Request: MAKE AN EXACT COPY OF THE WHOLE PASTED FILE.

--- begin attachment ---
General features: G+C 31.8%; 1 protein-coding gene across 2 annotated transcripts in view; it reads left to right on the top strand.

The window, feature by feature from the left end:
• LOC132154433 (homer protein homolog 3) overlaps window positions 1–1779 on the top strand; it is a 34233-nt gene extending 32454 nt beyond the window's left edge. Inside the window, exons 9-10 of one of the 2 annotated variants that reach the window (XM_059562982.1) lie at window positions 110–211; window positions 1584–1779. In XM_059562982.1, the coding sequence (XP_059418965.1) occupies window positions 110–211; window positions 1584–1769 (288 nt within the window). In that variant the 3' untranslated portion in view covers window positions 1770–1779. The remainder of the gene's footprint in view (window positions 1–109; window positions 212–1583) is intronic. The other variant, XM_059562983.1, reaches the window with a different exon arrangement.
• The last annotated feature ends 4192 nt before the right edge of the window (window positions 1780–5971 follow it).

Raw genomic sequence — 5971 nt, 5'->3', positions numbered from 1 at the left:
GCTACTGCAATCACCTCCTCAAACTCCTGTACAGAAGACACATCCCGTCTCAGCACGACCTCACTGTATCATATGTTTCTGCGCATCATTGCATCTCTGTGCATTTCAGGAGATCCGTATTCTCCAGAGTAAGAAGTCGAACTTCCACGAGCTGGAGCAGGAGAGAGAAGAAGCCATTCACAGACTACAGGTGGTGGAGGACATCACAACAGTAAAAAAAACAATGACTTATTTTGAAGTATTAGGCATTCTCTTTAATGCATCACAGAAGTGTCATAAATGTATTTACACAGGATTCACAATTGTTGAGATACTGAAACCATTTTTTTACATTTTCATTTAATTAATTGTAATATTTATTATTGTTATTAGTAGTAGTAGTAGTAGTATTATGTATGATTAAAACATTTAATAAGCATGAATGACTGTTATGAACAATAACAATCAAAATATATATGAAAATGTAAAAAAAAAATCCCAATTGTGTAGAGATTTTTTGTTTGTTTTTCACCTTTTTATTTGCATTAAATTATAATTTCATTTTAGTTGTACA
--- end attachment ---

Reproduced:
General features: G+C 31.8%; 1 protein-coding gene across 2 annotated transcripts in view; it reads left to right on the top strand.

The window, feature by feature from the left end:
• LOC132154433 (homer protein homolog 3) overlaps window positions 1–1779 on the top strand; it is a 34233-nt gene extending 32454 nt beyond the window's left edge. Inside the window, exons 9-10 of one of the 2 annotated variants that reach the window (XM_059562982.1) lie at window positions 110–211; window positions 1584–1779. In XM_059562982.1, the coding sequence (XP_059418965.1) occupies window positions 110–211; window positions 1584–1769 (288 nt within the window). In that variant the 3' untranslated portion in view covers window positions 1770–1779. The remainder of the gene's footprint in view (window positions 1–109; window positions 212–1583) is intronic. The other variant, XM_059562983.1, reaches the window with a different exon arrangement.
• The last annotated feature ends 4192 nt before the right edge of the window (window positions 1780–5971 follow it).

Raw genomic sequence — 5971 nt, 5'->3', positions numbered from 1 at the left:
GCTACTGCAATCACCTCCTCAAACTCCTGTACAGAAGACACATCCCGTCTCAGCACGACCTCACTGTATCATATGTTTCTGCGCATCATTGCATCTCTGTGCATTTCAGGAGATCCGTATTCTCCAGAGTAAGAAGTCGAACTTCCACGAGCTGGAGCAGGAGAGAGAAGAAGCCATTCACAGACTACAGGTGGTGGAGGACATCACAACAGTAAAAAAAACAATGACTTATTTTGAAGTATTAGGCATTCTCTTTAATGCATCACAGAAGTGTCATAAATGTATTTACACAGGATTCACAATTGTTGAGATACTGAAACCATTTTTTTACATTTTCATTTAATTAATTGTAATATTTATTATTGTTATTAGTAGTAGTAGTAGTAGTATTATGTATGATTAAAACATTTAATAAGCATGAATGACTGTTATGAACAATAACAATCAAAATATATATGAAAATGTAAAAAAAAAATCCCAATTGTGTAGAGATTTTTTGTTTGTTTTTCACCTTTTTATTTGCATTAAATTATAATTTCATTTTAGTTGTACA